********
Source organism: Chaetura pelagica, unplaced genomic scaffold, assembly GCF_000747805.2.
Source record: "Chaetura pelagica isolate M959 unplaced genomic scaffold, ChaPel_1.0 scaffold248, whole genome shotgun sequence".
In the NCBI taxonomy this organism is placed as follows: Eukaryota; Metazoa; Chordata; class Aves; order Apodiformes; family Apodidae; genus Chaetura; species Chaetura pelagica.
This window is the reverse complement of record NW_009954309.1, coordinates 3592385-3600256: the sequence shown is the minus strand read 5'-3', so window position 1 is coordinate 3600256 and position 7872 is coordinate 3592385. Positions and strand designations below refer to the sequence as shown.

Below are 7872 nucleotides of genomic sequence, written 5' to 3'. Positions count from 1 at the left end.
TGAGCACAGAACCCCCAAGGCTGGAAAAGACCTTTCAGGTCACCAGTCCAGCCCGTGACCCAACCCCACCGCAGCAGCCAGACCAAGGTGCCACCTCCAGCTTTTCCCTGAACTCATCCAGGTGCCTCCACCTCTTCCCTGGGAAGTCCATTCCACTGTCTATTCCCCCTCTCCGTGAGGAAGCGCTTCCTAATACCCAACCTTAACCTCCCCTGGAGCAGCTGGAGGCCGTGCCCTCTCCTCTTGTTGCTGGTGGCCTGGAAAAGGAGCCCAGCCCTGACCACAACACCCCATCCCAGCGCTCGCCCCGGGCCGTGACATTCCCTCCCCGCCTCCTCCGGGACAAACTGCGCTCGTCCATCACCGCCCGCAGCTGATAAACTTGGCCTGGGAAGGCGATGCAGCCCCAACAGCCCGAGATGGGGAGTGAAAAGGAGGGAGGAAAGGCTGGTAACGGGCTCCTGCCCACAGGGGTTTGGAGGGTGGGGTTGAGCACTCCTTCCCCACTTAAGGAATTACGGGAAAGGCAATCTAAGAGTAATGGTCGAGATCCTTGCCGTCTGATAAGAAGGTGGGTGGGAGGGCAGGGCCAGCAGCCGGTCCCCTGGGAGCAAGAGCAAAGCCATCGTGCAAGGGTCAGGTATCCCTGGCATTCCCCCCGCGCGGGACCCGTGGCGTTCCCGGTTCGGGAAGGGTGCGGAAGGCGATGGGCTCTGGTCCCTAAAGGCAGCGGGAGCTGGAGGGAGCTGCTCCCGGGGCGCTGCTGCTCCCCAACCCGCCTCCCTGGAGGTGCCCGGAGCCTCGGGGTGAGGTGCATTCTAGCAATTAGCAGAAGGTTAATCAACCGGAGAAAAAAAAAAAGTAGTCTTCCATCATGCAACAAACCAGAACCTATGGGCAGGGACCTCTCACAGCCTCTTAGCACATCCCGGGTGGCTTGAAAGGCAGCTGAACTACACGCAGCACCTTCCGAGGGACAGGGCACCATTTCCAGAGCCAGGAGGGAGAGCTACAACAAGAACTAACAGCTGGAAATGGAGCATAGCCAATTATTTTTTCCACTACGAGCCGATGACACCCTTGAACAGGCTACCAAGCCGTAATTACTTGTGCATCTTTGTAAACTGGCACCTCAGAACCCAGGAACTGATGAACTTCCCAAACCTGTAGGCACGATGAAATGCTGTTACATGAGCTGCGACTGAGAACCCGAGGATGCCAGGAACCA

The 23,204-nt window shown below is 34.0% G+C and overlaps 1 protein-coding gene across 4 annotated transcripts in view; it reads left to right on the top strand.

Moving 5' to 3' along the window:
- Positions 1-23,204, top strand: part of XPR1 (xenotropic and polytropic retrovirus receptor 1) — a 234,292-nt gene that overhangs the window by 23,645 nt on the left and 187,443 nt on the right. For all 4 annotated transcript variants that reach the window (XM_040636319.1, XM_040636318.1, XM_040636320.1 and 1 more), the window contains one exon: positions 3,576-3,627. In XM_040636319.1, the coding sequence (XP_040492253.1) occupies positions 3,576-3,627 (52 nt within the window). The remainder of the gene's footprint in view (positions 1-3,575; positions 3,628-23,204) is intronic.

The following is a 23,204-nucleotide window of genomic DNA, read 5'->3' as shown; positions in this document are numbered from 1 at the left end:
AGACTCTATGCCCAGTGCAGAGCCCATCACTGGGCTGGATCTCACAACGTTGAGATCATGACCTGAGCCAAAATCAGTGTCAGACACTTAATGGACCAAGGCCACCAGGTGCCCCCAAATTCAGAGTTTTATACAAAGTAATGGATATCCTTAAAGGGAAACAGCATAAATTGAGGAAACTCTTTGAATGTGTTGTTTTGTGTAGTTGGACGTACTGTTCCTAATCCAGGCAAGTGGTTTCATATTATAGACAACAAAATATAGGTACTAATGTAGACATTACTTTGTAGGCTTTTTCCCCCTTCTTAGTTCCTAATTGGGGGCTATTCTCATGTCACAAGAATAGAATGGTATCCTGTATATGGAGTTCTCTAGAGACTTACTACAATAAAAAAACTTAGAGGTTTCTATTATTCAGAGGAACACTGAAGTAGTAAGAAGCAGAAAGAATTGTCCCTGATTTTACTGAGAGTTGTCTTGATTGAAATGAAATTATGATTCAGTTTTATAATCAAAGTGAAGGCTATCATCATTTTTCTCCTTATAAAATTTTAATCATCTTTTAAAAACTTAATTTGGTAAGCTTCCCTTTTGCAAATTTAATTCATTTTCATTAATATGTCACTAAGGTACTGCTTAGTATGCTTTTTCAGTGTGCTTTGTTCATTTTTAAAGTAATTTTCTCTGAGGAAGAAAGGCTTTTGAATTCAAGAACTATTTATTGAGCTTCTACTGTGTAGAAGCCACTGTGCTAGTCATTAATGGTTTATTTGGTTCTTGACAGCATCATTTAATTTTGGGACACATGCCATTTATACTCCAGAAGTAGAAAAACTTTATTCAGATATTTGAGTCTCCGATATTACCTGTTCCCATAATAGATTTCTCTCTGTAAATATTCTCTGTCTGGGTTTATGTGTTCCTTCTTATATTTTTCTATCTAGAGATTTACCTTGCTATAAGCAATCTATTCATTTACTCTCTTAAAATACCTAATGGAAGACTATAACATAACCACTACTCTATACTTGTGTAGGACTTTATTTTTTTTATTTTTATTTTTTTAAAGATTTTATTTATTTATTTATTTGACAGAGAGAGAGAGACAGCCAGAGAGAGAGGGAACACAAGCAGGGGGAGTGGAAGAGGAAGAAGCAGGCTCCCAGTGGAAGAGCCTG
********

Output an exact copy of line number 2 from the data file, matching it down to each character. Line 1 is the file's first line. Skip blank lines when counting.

Source record: "Chaetura pelagica isolate M959 unplaced genomic scaffold, ChaPel_1.0 scaffold248, whole genome shotgun sequence".